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1948 - 1956 F1, F100 & Larger F-Series Trucks Discuss the Fat Fendered and Classic Ford Trucks

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Old 09-23-2011, 11:44 PM
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Hi Guys . Sorry it's been awhile. Been watching the site but haven't had much time to post anything. Been taking most of my free time working on the 54 M-350. Working outside so had to take advantage of the weather. Will do some post on progress when time allows.
Here's my question, it's been bugging me for years. What is the exact difference between a 351W and a 351 HO??
Bye for now. Hope every one has had a good summer.
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Old 09-23-2011, 11:54 PM
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Which HO are we talking about? Back in the early 70's, Ford had a version of the 351 Cleveland designated as HO (high output), which was a detuned, low compression Boss 351, but different from the 351 Cobra Jet (CJ). Sounds crazy, huh? You kind of needed a program to keep them all straight, back then.

In 1983/84, can't remember exactly which, Ford introduced a version of the 351W in pickups called the 351/5.8L HO, to piggyback off the popularity of the 302/5.0L HO used in the Mustangs. It had an aluminum 4V intake with a Motorcraft/Holley carb and a marine camshaft. At the same time, they ended production of the 351M/400 series of engines.
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Old 09-24-2011, 01:38 AM
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Which HO are we talking about? Back in the early 70's, Ford had a version of the 351 Cleveland designated as HO (high output), which was a detuned, low compression Boss 351, but different from the 351 Cobra Jet (CJ). Sounds crazy, huh? You kind of needed a program to keep them all straight, back then.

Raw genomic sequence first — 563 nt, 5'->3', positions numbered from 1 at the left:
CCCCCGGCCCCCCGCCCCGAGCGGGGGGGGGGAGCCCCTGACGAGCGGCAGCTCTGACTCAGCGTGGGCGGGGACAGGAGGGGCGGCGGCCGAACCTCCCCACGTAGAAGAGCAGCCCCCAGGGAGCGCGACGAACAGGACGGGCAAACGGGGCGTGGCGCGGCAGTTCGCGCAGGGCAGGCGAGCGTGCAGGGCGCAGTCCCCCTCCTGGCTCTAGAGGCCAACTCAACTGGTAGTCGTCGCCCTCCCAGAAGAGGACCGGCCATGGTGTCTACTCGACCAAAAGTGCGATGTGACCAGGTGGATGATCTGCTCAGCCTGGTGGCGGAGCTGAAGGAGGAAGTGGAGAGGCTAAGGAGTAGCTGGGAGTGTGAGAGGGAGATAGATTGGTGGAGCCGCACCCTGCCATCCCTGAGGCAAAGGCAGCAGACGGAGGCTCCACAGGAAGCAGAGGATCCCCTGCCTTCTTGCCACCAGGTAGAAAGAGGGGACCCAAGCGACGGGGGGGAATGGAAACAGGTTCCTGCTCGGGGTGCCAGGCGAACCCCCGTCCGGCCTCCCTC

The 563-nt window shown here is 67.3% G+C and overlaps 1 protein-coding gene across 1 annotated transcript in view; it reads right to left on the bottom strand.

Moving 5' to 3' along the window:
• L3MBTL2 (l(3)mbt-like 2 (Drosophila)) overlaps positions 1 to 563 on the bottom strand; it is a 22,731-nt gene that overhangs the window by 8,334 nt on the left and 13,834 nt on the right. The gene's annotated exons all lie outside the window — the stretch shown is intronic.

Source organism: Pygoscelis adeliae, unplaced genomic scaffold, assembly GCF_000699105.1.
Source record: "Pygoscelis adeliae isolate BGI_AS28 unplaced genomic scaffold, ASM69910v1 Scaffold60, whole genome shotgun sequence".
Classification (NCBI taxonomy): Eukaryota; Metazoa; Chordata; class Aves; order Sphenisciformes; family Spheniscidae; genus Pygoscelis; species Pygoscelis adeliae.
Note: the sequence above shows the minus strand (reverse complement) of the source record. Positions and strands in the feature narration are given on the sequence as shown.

In 1983/84, can't remember exactly which, Ford introduced a version of the 351W in pickups called the 351/5.8L HO, to piggyback off the popularity of the 302/5.0L HO used in the Mustangs. It had an aluminum 4V intake with a Motorcraft/Holley carb and a marine camshaft. At the same time, they ended production of the 351M/400 series of engines.
Hi Wayne . Good to hear from you. It's the 84-86 F-150's I,m thinking about. I had an 84 with a 351W on straight propane and 85 with a 351HO on straight propane. The 84 still had original 2 barrel carb with the propane valve mounted on top of it, the 85 had a propane carb, the 84 had way more power than 85. I now have a 85, F-150 with a 351HO on gas with a 4 barrel Holley, it's a real power house but one can't aford to feed it to often. This is basically why I am wondering what the difference is. I still have the 84 out back, run the body off it, engine still o.k. Been pondering about maybe using one or the other in my 56 F-!00 some day.
Thanks for the come back. Bye for now.
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Old 09-24-2011, 12:38 PM